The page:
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What Alia Shawkat Wishes Was Said in Controversial NY Times Interview

In a recent interview with cast members from "Arrested Development"— which spiraled into a heated discussion around actor Jeffrey Tambor's behavior toward co-star Jessica Walter—Alia Shawkat stayed relatively quiet. Now, she wants to be heard.

Diana Tourjée

Diana Tourjée

Photo of Alia Shawkat by Rich Fury/Getty Images.

When Alia Shawkat walked into the now-notorious "Arrested Development" cast interview with the New York Times in late May, she expected to talk about her role as Maeby Fünke in the new season of the show on Netflix—not to be blindsided by a fiercely-opinionated group conversation dominated by some of her male colleagues around inappropriate behavior on set.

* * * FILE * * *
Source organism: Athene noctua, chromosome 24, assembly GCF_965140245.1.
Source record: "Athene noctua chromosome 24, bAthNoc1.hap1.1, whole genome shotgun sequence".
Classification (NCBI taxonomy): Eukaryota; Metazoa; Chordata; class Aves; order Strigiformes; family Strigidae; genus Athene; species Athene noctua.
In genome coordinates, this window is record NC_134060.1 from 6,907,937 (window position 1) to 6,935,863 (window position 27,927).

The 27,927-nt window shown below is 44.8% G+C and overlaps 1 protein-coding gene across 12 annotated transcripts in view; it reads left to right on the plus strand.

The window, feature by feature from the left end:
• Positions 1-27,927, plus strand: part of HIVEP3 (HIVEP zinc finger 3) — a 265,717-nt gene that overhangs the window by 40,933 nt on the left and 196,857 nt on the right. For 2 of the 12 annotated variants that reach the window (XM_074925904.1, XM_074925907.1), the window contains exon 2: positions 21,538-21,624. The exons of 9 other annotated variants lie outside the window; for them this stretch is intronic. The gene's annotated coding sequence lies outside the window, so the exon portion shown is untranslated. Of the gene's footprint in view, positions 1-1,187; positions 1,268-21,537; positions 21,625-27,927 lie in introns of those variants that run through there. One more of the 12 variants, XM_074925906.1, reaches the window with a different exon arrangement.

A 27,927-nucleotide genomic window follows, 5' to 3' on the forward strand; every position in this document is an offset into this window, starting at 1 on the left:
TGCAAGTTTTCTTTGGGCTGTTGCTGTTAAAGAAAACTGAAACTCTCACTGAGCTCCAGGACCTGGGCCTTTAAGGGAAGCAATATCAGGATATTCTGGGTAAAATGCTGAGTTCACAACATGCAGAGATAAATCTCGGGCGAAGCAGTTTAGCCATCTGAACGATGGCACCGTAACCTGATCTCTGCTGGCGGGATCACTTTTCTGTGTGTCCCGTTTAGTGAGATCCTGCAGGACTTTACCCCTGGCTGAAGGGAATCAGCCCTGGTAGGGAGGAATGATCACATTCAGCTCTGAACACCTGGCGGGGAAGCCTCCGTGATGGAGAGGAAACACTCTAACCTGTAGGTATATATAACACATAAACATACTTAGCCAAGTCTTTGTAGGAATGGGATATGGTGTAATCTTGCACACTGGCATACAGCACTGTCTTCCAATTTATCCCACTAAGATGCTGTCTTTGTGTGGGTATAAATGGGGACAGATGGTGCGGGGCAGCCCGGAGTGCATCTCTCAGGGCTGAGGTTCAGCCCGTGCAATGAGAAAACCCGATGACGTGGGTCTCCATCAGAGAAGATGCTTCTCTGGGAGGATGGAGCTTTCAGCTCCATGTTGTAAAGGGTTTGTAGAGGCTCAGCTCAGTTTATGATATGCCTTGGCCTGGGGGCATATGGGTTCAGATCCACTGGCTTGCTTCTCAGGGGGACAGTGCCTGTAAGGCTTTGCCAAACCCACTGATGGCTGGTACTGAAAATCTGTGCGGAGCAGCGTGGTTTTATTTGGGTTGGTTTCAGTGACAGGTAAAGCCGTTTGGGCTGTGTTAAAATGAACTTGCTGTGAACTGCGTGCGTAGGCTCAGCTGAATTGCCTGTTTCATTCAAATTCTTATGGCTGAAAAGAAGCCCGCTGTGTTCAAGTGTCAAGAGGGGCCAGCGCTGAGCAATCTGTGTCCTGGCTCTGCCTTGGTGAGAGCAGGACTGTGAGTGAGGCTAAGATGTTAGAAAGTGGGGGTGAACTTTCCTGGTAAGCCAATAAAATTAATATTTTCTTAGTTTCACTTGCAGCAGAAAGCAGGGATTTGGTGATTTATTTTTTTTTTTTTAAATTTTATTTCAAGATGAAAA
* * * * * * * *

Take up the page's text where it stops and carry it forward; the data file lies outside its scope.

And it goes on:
The interview, which included her cast members Jeffrey Tambor, Tony Hale, Jessica Walter, Will Arnett, Jason Bateman, and David Cross, went off course when the topic shifted toward the allegations of sexual harassment and inappropriate behavior on the "Transparent" set made against Tambor in 2017 by actress Trace Lysette and Tambor’s former assistant Van Barnes, which resulted in Tambor’s departure from the show this year.

Prompted by reporter Sopan Deb’s question about the “elephant in the room,” referring to the allegations, Bateman said he wouldn’t do another "Arrested Development" season if Tambor wasn’t involved. The conversation segued into statements made by Tambor in a recent interview with The Hollywood Reporter, in which Tambor acknowledged that he’d once had an onset “blowup” with Walter. Again, Bateman was quick to show his support for Tambor, saying, “Which we’ve all done, by the way.”